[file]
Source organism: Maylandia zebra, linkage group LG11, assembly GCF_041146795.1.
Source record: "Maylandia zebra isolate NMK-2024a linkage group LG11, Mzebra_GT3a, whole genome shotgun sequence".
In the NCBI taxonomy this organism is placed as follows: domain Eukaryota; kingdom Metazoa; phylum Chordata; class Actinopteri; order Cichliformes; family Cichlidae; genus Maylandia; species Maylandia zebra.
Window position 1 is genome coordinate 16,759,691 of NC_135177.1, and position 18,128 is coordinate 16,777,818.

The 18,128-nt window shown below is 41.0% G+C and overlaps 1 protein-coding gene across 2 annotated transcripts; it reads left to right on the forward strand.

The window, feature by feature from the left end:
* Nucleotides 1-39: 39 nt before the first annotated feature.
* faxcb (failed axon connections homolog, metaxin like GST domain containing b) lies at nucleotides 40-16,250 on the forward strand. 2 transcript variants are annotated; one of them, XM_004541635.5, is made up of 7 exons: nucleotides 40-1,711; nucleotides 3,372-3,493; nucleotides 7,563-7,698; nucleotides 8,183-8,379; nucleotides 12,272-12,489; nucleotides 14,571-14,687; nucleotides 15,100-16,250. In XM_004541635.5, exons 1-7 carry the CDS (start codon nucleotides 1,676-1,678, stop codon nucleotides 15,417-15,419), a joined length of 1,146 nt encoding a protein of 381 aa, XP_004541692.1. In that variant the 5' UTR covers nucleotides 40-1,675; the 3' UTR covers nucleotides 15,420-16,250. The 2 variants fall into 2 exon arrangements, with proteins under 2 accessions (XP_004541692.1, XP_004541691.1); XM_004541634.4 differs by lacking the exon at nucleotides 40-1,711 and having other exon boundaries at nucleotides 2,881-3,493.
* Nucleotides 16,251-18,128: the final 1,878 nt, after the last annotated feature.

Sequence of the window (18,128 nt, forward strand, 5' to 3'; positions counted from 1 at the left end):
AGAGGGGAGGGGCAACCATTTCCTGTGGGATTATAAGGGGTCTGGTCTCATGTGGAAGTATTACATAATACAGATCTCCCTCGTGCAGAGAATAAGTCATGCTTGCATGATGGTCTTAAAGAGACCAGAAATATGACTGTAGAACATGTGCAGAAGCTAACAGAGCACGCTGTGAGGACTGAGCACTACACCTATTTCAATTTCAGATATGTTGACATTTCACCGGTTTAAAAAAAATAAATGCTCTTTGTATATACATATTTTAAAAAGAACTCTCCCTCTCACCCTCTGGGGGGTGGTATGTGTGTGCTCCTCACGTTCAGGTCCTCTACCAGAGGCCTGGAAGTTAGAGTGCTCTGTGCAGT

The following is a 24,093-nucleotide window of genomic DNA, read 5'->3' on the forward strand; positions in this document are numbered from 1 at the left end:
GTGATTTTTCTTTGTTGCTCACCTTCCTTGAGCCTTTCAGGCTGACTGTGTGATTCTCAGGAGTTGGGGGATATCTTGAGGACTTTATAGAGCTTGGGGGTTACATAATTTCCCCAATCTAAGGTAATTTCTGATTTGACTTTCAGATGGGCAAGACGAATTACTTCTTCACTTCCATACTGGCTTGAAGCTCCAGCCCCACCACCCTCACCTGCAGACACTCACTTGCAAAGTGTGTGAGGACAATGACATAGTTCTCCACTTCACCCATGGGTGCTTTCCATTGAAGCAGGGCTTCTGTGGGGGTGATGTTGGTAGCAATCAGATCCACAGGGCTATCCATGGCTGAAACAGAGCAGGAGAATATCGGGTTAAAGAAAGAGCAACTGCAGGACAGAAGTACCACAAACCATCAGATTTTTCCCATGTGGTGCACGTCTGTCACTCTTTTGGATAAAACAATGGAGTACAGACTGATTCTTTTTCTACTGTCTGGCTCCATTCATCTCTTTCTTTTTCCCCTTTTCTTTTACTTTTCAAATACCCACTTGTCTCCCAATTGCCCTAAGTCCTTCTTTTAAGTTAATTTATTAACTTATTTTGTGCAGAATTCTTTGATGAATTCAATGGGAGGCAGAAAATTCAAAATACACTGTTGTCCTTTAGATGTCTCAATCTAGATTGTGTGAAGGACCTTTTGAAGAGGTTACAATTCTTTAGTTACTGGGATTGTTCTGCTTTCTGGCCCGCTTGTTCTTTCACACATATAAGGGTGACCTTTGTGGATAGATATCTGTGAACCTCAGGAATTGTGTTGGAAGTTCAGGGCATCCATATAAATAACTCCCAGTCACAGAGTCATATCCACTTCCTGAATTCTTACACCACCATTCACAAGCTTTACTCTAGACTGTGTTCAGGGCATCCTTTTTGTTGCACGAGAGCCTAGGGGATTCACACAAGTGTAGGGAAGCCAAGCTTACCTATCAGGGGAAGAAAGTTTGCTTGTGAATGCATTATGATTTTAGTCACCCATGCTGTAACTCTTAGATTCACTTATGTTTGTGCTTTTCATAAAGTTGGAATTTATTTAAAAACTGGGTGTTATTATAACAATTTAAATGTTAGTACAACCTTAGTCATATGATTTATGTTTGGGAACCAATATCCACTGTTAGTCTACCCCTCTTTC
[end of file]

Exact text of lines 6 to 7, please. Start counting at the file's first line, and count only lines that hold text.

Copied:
The window, feature by feature from the left end:
* Nucleotides 1-39: 39 nt before the first annotated feature.